SpaceX to test Grasshopper reusable booster at Spaceport America in NM

May 7 2013 06:22:09 PM | by Clark Lindsey, Managing Editor

It was expected that SpaceX would eventually move testing of the Grasshopper first stage reusable prototype booster, or subdequent versions, to New Mexico for high altitude tests but it was expected t be at White Sands Missile Range, not the commercial spaceport next door:

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Comments (18)

jb
and maybe add a landing pad for the dragon :)
7th May 2013 2:32pm
Brian
I thought New Mexico was strictly for suborbital because it's landlocked?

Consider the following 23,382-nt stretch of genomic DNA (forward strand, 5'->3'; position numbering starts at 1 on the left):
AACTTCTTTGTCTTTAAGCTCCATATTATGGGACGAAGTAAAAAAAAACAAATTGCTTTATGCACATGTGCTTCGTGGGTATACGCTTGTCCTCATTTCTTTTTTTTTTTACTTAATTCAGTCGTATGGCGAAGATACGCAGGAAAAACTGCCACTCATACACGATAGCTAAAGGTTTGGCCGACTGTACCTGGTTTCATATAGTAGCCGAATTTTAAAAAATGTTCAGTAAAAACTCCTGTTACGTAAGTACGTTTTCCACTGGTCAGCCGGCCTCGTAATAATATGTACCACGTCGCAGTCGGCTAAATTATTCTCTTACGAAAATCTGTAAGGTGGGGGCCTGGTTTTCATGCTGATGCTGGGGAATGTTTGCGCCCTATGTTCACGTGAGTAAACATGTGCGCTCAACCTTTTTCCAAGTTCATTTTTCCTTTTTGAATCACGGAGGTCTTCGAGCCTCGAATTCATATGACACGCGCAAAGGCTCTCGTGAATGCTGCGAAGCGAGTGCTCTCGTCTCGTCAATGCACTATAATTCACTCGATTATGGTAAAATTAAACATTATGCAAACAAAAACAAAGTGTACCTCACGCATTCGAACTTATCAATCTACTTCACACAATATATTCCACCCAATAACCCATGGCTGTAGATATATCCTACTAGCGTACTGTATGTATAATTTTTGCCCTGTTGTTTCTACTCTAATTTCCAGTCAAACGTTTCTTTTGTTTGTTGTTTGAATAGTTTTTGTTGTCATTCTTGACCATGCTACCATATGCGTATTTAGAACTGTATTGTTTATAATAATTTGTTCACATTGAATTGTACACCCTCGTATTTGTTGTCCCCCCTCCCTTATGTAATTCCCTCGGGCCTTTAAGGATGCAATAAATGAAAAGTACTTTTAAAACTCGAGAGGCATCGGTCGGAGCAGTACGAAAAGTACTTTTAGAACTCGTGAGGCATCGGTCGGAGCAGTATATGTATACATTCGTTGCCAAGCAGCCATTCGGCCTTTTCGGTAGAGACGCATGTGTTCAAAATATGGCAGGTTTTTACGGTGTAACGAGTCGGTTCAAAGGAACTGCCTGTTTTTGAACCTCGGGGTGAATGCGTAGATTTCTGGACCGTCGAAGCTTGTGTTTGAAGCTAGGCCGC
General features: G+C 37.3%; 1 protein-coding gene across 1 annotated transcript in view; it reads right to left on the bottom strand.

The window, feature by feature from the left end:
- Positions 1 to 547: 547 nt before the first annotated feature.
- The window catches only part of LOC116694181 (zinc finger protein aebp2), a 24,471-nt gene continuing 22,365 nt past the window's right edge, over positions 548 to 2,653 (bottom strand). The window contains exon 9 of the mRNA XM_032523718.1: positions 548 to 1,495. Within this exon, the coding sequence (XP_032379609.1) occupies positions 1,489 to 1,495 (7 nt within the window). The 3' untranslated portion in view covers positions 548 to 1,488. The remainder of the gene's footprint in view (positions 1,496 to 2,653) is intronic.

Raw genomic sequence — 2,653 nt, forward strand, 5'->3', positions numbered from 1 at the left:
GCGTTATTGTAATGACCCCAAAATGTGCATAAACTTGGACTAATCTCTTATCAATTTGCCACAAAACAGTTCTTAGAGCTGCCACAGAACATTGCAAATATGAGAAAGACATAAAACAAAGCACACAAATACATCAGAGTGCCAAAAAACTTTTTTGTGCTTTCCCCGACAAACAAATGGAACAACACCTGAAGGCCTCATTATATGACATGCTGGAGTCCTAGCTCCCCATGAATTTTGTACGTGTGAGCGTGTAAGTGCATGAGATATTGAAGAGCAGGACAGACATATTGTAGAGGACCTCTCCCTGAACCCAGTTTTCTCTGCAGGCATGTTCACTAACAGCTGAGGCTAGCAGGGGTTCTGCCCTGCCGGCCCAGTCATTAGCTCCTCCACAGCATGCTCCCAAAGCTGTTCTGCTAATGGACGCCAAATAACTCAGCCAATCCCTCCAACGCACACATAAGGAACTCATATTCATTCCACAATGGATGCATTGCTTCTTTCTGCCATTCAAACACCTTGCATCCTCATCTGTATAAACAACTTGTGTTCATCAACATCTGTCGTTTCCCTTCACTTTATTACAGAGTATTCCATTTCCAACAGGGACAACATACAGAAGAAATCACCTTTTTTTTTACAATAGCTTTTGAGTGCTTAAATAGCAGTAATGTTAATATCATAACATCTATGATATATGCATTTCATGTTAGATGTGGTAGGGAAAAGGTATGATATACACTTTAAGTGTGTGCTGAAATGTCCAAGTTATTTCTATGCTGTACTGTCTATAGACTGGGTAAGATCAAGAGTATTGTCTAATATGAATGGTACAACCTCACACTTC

7th May 2013 9:58pm
Thomas Matua
Only for ELVs, but for RLV vehicles there are a number of excellent launch corridors that were mapped out in the 1990's.

In fact its high altitude location in NM makes it one of the best sites in the U.S. for RLV orbital launches.

And best of all local folk are already used to IRBM flying over the state from Utah to impact in WSMR. They have been doing IRBM overflights since the 1960's.

8th May 2013 11:25am
geoffc
Now, how to get from Tx to Nm? Any chance they could fly it there... Be a great test flight! :)

I know, I know, but the thought is fun.

7th May 2013 1:36pm
Joe
It is nice to see the Spaceport actually start coming into its own. A suborbital play from SpaceX could be a good way to validate the Grasshopper system and make some money at the same time.

Well played sir. Well played.

7th May 2013 1:03pm
Dick Eagleson